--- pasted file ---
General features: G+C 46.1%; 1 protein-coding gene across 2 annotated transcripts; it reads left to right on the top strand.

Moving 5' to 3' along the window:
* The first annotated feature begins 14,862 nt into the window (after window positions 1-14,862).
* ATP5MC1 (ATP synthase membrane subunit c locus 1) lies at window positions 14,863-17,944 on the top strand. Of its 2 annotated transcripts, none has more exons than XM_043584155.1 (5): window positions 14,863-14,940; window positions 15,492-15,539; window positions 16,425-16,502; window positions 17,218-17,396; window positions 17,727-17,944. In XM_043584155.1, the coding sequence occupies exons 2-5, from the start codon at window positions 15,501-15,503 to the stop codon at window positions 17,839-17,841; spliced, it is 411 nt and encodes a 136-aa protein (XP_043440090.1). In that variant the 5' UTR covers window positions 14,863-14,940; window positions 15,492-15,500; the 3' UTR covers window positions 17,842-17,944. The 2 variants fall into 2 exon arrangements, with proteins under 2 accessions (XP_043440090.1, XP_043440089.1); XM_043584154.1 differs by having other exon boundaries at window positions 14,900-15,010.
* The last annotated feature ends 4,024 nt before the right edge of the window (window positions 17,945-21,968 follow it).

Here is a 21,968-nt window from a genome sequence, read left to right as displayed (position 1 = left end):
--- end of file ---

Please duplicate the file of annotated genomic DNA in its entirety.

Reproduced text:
General features: G+C 46.1%; 1 protein-coding gene across 2 annotated transcripts; it reads left to right on the top strand.

Moving 5' to 3' along the window:
* The first annotated feature begins 14,862 nt into the window (after window positions 1-14,862).
* ATP5MC1 (ATP synthase membrane subunit c locus 1) lies at window positions 14,863-17,944 on the top strand. Of its 2 annotated transcripts, none has more exons than XM_043584155.1 (5): window positions 14,863-14,940; window positions 15,492-15,539; window positions 16,425-16,502; window positions 17,218-17,396; window positions 17,727-17,944. In XM_043584155.1, the coding sequence occupies exons 2-5, from the start codon at window positions 15,501-15,503 to the stop codon at window positions 17,839-17,841; spliced, it is 411 nt and encodes a 136-aa protein (XP_043440090.1). In that variant the 5' UTR covers window positions 14,863-14,940; window positions 15,492-15,500; the 3' UTR covers window positions 17,842-17,944. The 2 variants fall into 2 exon arrangements, with proteins under 2 accessions (XP_043440090.1, XP_043440089.1); XM_043584154.1 differs by having other exon boundaries at window positions 14,900-15,010.
* The last annotated feature ends 4,024 nt before the right edge of the window (window positions 17,945-21,968 follow it).

Here is a 21,968-nt window from a genome sequence, read left to right as displayed (position 1 = left end):